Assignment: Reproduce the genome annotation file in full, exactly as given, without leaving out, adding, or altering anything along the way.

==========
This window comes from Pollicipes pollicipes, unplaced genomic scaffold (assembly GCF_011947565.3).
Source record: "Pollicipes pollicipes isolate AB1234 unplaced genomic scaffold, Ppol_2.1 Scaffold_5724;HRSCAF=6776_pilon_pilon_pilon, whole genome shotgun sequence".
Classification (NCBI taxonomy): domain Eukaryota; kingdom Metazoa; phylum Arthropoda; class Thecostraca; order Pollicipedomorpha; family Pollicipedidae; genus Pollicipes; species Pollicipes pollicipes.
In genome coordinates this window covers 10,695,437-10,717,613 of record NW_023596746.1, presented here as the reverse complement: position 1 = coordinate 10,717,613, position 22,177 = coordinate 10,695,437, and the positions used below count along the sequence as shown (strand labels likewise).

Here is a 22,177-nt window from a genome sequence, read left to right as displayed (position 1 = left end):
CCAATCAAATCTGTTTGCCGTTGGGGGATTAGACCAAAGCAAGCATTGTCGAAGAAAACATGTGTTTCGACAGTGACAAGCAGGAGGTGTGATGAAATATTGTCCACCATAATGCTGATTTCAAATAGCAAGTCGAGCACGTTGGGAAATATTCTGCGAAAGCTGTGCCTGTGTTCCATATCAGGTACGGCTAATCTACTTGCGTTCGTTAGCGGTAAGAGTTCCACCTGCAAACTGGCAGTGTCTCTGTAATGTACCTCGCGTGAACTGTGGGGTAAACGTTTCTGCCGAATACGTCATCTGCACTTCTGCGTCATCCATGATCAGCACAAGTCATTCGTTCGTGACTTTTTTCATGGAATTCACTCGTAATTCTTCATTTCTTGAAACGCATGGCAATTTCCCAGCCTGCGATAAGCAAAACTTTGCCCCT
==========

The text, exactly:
This window comes from Pollicipes pollicipes, unplaced genomic scaffold (assembly GCF_011947565.3).
Source record: "Pollicipes pollicipes isolate AB1234 unplaced genomic scaffold, Ppol_2.1 Scaffold_5724;HRSCAF=6776_pilon_pilon_pilon, whole genome shotgun sequence".
Classification (NCBI taxonomy): domain Eukaryota; kingdom Metazoa; phylum Arthropoda; class Thecostraca; order Pollicipedomorpha; family Pollicipedidae; genus Pollicipes; species Pollicipes pollicipes.
In genome coordinates this window covers 10,695,437-10,717,613 of record NW_023596746.1, presented here as the reverse complement: position 1 = coordinate 10,717,613, position 22,177 = coordinate 10,695,437, and the positions used below count along the sequence as shown (strand labels likewise).

Here is a 22,177-nt window from a genome sequence, read left to right as displayed (position 1 = left end):
CCAATCAAATCTGTTTGCCGTTGGGGGATTAGACCAAAGCAAGCATTGTCGAAGAAAACATGTGTTTCGACAGTGACAAGCAGGAGGTGTGATGAAATATTGTCCACCATAATGCTGATTTCAAATAGCAAGTCGAGCACGTTGGGAAATATTCTGCGAAAGCTGTGCCTGTGTTCCATATCAGGTACGGCTAATCTACTTGCGTTCGTTAGCGGTAAGAGTTCCACCTGCAAACTGGCAGTGTCTCTGTAATGTACCTCGCGTGAACTGTGGGGTAAACGTTTCTGCCGAATACGTCATCTGCACTTCTGCGTCATCCATGATCAGCACAAGTCATTCGTTCGTGACTTTTTTCATGGAATTCACTCGTAATTCTTCATTTCTTGAAACGCATGGCAATTTCCCAGCCTGCGATAAGCAAAACTTTGCCCCT